With the move online, this meant that the Mathematics Resource Center (MRC) could not offer its tutoring services on campus. “The MRC tutors currently consist of a mixture of GTAs and undergraduate math majors, and they are an awesome crew”, said Tiana Bosley, the MRC director. “As soon as a request is submitted via our tutoring platform, one of them is quick to respond to the student's inquiry, sometimes even after the MRC is closed. They are truly the stars that have made moving to the online platform an easier process,” she added. So far, the MRC staff has remained pretty busy responding to questions and they use Zoom to handle sessions with students.

Faculty were not the only ones who needed to adjust to working remotely. The department’s office staff also had to adjust. Members of the department can no longer just come into the main office to ask questions or drop off paperwork, instead, it must be handled through email, Zoom calls, or formal phone calls. “We have a great office staff who work very hard to support the needs of our faculty and graduate students”, said department chair Hengguang Li. “We are still able to provide essential services and support the mission of the university” he added.

Doris King, the department’s administrative assistant, makes a weekly trip to the department to check mail and handle anything that needs processing from the office. When asked how she likes working remotely, King had this to say: “I actually like working remotely, it is going well. I'm getting a lot done; fewer distractions. The only downside is not seeing my colleagues.” She is not alone in missing the interactions with her colleagues. Everyone is feeling the consequences of not having the social interactions of being around colleagues and students on a regular basis.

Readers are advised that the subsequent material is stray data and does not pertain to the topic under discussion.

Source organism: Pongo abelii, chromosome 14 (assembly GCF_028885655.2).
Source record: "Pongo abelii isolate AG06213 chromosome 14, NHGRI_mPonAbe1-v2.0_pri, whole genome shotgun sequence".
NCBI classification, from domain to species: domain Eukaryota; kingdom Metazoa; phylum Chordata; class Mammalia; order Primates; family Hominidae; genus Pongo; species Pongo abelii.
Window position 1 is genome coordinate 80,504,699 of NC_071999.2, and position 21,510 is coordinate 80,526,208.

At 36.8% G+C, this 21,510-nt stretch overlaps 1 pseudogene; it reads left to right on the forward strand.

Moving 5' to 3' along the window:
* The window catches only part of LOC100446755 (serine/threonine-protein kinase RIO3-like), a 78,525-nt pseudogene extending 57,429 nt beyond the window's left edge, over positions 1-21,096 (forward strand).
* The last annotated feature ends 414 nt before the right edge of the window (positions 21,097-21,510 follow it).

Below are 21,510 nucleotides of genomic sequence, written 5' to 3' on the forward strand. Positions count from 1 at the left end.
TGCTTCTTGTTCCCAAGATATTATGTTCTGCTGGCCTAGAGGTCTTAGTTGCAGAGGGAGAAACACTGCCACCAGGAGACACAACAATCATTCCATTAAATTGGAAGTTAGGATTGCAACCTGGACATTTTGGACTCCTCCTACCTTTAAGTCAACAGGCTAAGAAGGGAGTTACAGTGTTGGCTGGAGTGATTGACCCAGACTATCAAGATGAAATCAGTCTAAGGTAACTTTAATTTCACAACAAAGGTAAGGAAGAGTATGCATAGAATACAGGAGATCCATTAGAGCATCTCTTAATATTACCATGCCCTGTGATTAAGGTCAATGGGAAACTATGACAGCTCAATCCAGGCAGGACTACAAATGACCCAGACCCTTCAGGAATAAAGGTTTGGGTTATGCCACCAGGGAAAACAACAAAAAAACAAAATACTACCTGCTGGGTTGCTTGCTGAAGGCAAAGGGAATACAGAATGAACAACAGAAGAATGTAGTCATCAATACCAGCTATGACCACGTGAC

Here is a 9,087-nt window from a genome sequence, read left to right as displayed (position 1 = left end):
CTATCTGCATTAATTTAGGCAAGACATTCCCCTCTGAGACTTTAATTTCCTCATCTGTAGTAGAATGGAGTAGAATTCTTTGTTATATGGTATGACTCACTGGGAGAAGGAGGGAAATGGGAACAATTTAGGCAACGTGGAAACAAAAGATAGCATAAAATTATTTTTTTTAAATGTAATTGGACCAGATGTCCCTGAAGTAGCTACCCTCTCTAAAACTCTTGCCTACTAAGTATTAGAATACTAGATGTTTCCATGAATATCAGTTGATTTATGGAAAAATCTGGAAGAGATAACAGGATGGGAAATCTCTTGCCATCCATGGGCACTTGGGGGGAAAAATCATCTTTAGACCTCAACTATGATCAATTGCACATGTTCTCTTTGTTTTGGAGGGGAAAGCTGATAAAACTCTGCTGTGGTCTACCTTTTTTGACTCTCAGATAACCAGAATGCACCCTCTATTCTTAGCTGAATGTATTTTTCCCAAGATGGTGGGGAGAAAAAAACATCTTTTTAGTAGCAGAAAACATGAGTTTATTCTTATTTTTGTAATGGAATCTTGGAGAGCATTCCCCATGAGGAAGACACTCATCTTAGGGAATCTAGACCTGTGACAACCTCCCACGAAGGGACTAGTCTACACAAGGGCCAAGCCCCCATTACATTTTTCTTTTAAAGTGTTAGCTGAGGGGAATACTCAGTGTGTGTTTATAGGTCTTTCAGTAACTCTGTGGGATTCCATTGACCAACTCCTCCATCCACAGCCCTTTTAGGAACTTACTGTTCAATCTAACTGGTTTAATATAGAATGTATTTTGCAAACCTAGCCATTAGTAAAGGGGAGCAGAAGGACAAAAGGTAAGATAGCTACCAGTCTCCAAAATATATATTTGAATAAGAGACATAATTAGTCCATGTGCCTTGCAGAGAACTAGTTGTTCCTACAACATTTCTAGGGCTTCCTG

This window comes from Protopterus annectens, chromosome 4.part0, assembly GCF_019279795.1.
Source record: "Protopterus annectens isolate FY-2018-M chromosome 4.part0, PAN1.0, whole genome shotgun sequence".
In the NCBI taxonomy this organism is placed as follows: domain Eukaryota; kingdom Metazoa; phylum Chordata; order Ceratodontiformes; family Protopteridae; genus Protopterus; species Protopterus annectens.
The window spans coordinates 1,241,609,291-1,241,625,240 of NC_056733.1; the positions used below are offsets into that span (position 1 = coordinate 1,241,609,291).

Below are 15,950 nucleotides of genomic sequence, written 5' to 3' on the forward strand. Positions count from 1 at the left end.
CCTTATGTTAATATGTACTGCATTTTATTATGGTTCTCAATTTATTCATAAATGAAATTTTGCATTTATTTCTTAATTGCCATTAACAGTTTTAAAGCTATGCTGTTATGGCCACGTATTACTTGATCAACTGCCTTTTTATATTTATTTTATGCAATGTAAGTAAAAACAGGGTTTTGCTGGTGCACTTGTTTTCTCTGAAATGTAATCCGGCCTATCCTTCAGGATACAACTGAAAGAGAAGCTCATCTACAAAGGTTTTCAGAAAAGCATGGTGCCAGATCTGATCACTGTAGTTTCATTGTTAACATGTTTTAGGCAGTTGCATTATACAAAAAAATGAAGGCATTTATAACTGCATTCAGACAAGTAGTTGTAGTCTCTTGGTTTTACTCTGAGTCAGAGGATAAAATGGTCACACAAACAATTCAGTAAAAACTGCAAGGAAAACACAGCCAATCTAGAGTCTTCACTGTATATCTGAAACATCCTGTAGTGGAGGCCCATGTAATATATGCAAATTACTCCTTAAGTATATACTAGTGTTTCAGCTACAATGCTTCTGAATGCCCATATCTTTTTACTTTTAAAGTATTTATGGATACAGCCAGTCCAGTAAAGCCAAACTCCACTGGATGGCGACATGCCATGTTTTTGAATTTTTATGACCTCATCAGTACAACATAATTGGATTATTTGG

Life in the department

On Wednesday, October 14, the department held its first meeting of the semester. College of Liberal Arts and Sciences Dean Stephanie Hartwell joined the meeting to share news about the college. Several committee chairs provided updates on their work and answered questions. Among the highlights shared were the high school visit to the department by Waterford Mott on March 6th, hiring a new statistics faculty member, and faculty promotions and honors from the last year.

Zoom call with math faculty.
Zoom snapshot from the Department Meeting.

A weekly staple of the department is the Colloquium; an academic seminar. A speaker is brought in to talk on a topic that is open to everyone but may focus on a specific theme, idea, or branch of mathematics. Additionally, each branch of mathematics in which department faculty members do research offers its own seminars, offered at different intervals. There again, a speaker presents material related to that specific discipline. With faculty being far busier teaching remotely, such gatherings have been harder to organize.

Speaking more broadly, however, professor Dan Isaksen adds, “The mathematics research community has undergone a rapid transformation. There are now many online seminars that attract global audiences. The website mathseminars.org tries to unify these schedules in one place for easy access.” Since 2017, Isaksen has organized the electronic Computational Homotopy Theory (eCHT) online research seminar (s.wayne.edu/echt) which offers mini-courses, reading seminars, and some professional development opportunities for participants.

The Wayne State University Department of Mathematics remains committed to providing high-quality instruction and programs for all students, even in a remote learning environment.